3. They mostly hear about asian countries if they watch world news, which mainly focuses on either the Middle East, India or Pakistan. Therefore very few of them have even heard of Sri Lanka or even cared to know about the war going on there- 'never heard of it'

4. Some of them thought I was from Trinidad, some kind of Hispanic country, or from Guyana.

Sri Lankans:

1. From discussions and from prior experiences, westernization has a negative connotation, mostly amongst adults. They dislike the fact that when Sri Lankan young adults go to Western countries, they start to adopt the lifestyle. They consider it as a loss of identity, culture, values etc. Attire is also of crucial importance because it is the most controversial aspect of their judgement.

2. The younger individuals- especially teenagers, are much more open and welcoming to it. They long to be able to live in the US or somewhere abroad.

They adopt styles and appearances that are popular in the media, usually western TV shows, musicians, movies, magazines and so on.

Benefactors/ Media Attention-

The idea of creating a travel guide might not reach this audience as well as I would like. I am considering the thought of a travel website- this could be emailed out to a larger number of people. The link would take them to a site or page created in flash that would look like an inviting, exotic experience in Sri Lanka and highlight all its unique features, but there would be another side to it- the one that will call attention to "A War Without Witness"..


What has been the role of the United States in the peace process?

The United States, along with the European Union, Japan—which is Sri Lanka’s largest donor—and the facilitator, Norway, formed the four cochairs to the peace process, which is mainly a donor mechanism that was initiated at the Tokyo Donor Conference in 2003. Since then the United States has been a watchdog, along with the other cochairs. Both the State Department and the U.S ambassador in Colombo have been very vocal, both on the lack of progress and the need to address human rights and humanitarian concerns. More recently, late last year, the foreign operation bill passed by Congress has activated the Leahy amendment, which inhibits most forms of military support to Sri Lanka unless Sri Lanka moves on prosecuting military personnel responsible for grave human rights abuses, and there is humanitarian access as well as access to the media in conflict areas, and Sri Lanka works toward a new human-rights monitoring mission with the Office of the High Commissioner for Human Rights. So the United States has been engaged considerably on the political front to push Sri Lanka toward a political solution.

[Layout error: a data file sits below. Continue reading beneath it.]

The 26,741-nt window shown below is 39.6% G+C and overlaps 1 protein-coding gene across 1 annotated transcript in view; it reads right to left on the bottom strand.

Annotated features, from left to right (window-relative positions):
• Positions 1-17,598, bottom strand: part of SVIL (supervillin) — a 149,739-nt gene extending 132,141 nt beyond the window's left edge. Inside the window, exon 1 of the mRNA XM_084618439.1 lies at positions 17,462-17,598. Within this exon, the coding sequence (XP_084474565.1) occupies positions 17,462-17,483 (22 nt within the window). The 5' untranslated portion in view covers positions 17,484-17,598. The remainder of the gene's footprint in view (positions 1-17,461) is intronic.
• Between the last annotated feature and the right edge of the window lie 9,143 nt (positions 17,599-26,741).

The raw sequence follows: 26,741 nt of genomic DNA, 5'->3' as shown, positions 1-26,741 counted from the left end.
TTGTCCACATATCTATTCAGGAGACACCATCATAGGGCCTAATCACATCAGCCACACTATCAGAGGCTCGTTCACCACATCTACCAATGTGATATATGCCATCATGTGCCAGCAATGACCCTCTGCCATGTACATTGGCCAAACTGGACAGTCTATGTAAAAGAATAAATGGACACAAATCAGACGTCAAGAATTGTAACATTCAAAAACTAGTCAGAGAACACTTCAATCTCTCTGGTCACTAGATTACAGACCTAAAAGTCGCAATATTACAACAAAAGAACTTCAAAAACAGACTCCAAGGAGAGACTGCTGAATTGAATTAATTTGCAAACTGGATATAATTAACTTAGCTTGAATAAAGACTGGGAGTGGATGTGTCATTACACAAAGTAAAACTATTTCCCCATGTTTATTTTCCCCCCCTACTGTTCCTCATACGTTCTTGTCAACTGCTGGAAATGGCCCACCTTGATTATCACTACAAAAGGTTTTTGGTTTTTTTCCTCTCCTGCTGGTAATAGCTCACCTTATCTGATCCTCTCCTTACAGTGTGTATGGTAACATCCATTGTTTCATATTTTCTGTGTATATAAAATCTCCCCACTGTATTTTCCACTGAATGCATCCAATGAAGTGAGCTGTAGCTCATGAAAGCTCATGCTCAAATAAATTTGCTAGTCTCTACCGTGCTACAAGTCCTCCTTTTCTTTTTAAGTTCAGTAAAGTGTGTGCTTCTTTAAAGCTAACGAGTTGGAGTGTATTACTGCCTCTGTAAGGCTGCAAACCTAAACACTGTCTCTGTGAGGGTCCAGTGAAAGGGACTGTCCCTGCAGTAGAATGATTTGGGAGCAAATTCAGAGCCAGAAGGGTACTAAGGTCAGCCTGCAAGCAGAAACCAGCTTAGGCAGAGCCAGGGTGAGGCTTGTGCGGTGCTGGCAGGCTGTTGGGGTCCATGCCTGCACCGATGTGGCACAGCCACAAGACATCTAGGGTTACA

What do you see as a solution to this conflict? What could break the deadlock?

The only way forward is through the political process. The long-standing demands of the Tamils and now increasingly all the other minorities has been constitutional reform to address their grievances and aspirations. While it’s quite clear that this year the war is going to escalate, the government has said that they will defeat the LTTE. Even if they defeat the LTTE, which is questionable as to whether they would be able to—they have claimed that in the past [too]—they still have to put forward a political solution that addresses the grievances and aspirations of the minority communities. The political process needs to go forward and at the same time the confidence of the minorities have to be won over by ensuring that human rights are protected because over the last two years, the human rights situation has deteriorated terribly.


Sri Lanka's "forgotten war": a call for global church advocacy

No weapon sign at the entrance of the social service centre of Mannar Catholic diocese in Sri Lanka. Photo: WCC/Anto Akkara

By Annegret Kapp (*)

In Sri Lanka, the conflict between the army and Tamil rebels has caught the civilian population between a rock and a hard place. Although the world turns a blind eye, Christian global advocates say churches should insist that attention be paid to victims caught in the violence.